Canada’s nuclear industry has launched a public relations assault against wind energy, reports Sun News.
The Canadian Nuclear Association hired Toronto-based Hatch firm to compare wind farm and nuclear energy.
In Canada, nuclear energy generates major share of electricity for Ontario whereas wind-farm sector is considered as an original energy supplier.
Both nuclear and wind are prime players in the power segment of Southwestern Ontario. The area consists of Bruce Power, one of the world’s largest nuclear plants as well as many of Ontario’s biggest wind farms.
Wind power isn’t as clean as its supporters have claimed. It performs unreliably and needs backup from gas, which emits far more greenhouse gas than either wind or nuclear power, said, John Barrett, president, chief executive, Canadian Nuclear Association.
Hatch conducted studies on 246 samples from North America and Europe and concluded that wind energy over the lifetime of an installation produces slightly less greenhouse gas than nuclear and both produce a lot less than gas-fired generating plants.
However, the picture changes on considering wind energy’s reliance on other generating sources. According to Hatch, wind turbines only generate 20 percent of their electrical capacity because of down time when no wind blows.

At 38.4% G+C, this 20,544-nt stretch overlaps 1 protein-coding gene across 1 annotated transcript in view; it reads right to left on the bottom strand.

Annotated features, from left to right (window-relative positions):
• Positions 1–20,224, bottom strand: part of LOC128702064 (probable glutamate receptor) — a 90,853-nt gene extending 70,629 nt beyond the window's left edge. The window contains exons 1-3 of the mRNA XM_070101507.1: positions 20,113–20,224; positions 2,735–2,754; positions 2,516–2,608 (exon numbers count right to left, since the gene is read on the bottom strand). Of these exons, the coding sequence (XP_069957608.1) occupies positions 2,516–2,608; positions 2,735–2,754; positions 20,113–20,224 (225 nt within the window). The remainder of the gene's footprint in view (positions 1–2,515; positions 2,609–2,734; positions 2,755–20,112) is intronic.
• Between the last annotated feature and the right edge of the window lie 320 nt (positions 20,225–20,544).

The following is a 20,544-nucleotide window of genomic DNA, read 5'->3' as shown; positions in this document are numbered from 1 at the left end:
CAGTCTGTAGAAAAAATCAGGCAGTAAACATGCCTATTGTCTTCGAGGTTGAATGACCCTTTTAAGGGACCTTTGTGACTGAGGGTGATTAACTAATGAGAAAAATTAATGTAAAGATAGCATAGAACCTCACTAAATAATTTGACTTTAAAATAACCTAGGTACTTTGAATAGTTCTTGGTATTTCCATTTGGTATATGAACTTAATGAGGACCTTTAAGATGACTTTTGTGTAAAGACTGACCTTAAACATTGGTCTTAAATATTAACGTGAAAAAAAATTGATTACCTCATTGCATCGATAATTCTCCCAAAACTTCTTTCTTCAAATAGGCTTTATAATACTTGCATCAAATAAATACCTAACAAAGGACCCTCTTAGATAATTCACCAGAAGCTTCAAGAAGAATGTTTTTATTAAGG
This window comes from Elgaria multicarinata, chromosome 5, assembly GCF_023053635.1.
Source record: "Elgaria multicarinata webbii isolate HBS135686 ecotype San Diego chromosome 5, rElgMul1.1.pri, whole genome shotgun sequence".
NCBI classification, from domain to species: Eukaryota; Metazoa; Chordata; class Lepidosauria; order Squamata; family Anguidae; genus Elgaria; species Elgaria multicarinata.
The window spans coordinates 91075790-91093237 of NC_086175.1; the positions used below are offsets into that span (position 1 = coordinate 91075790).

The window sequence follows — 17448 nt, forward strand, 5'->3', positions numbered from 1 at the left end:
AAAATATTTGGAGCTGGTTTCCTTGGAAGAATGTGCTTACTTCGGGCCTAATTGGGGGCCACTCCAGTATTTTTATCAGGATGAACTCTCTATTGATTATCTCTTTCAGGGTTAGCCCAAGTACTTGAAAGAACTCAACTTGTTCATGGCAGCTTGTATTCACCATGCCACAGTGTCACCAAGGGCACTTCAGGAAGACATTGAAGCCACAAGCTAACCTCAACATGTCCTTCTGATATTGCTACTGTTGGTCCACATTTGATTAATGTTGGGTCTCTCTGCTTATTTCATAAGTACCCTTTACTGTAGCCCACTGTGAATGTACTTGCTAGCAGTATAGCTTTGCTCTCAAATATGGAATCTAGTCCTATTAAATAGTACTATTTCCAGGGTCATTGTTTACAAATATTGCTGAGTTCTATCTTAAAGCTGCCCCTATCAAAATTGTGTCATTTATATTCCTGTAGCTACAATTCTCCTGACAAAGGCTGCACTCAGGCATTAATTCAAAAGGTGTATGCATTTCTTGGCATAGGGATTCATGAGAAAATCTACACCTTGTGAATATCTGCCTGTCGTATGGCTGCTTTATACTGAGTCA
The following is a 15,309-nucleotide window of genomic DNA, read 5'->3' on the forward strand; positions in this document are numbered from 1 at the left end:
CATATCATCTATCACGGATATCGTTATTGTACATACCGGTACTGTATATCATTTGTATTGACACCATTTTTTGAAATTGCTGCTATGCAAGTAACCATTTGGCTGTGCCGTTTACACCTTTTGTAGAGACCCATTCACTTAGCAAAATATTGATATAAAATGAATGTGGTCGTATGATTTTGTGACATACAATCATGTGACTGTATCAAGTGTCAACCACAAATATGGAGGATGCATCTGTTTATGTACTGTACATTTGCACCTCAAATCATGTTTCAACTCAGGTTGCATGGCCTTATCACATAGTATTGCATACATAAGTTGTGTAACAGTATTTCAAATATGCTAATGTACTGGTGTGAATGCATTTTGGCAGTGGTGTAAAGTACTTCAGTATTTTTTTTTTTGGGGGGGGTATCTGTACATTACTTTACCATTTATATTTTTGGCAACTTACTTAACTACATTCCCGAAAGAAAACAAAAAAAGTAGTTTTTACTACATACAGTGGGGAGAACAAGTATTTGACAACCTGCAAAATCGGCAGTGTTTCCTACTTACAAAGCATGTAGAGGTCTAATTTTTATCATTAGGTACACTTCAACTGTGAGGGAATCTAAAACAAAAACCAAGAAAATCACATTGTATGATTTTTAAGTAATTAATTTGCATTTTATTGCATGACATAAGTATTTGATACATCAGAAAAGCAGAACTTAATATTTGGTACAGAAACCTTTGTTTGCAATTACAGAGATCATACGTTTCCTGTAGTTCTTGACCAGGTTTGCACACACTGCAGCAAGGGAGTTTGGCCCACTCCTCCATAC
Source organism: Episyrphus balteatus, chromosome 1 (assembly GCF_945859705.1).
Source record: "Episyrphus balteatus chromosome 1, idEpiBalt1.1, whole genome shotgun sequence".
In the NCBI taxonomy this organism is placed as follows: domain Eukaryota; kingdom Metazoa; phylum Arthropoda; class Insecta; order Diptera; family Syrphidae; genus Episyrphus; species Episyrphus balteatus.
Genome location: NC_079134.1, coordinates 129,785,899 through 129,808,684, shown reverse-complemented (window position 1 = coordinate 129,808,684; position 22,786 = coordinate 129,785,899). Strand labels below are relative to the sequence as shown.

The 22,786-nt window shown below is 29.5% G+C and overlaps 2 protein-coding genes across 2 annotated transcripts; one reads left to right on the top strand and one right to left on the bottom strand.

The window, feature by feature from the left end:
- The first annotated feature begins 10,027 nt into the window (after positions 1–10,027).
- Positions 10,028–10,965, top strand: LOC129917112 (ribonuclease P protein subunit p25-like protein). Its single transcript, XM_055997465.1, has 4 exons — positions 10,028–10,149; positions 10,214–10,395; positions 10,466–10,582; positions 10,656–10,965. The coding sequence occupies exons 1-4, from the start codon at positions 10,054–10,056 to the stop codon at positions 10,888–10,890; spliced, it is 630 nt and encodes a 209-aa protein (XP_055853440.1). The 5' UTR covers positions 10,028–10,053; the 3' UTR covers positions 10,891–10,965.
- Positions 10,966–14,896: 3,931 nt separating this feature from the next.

Moreover, on taking into account gas-fired generating stations and comparing with wind, nuclear produces much less greenhouse gases.
For every kilowatt-hour of electricity produced, nuclear power emits 18.5 grams of greenhouse gases meanwhile wind backed by natural gas produces 385 grams per kilowatt hour, concludes Hatch.
Recently, Ontario Liberal government justified its multibillion-dollar investment in Southwestern Ontario wind farms on the basis providing green energy.
This is a long pending issue, been under discussion for years. Power industry engineers say that wind power cannot fulfill any of the environmental benefit promises as it needs fossil-fuel backup, said, Jane Wilson, president, Wind Concerns, Ontario.
There’s no surprise that when wind and natural gas generation are paired that the mix creates more greenhouse gases than nuclear. But when wind is paired with other potential electricity suppliers, the results are different, replied Canadian Wind Energy Association.
Unfortunately, by choosing to focus on only one scenario, the study failed to consider a broad range of equally or more plausible scenarios for the evolution of Canada’s electricity grid, concluded the Association.
In 2013, Ontario’s nuclear power contribution was 59.2 percent whereas wind energy contributed only 3.4 percent of the total power supply.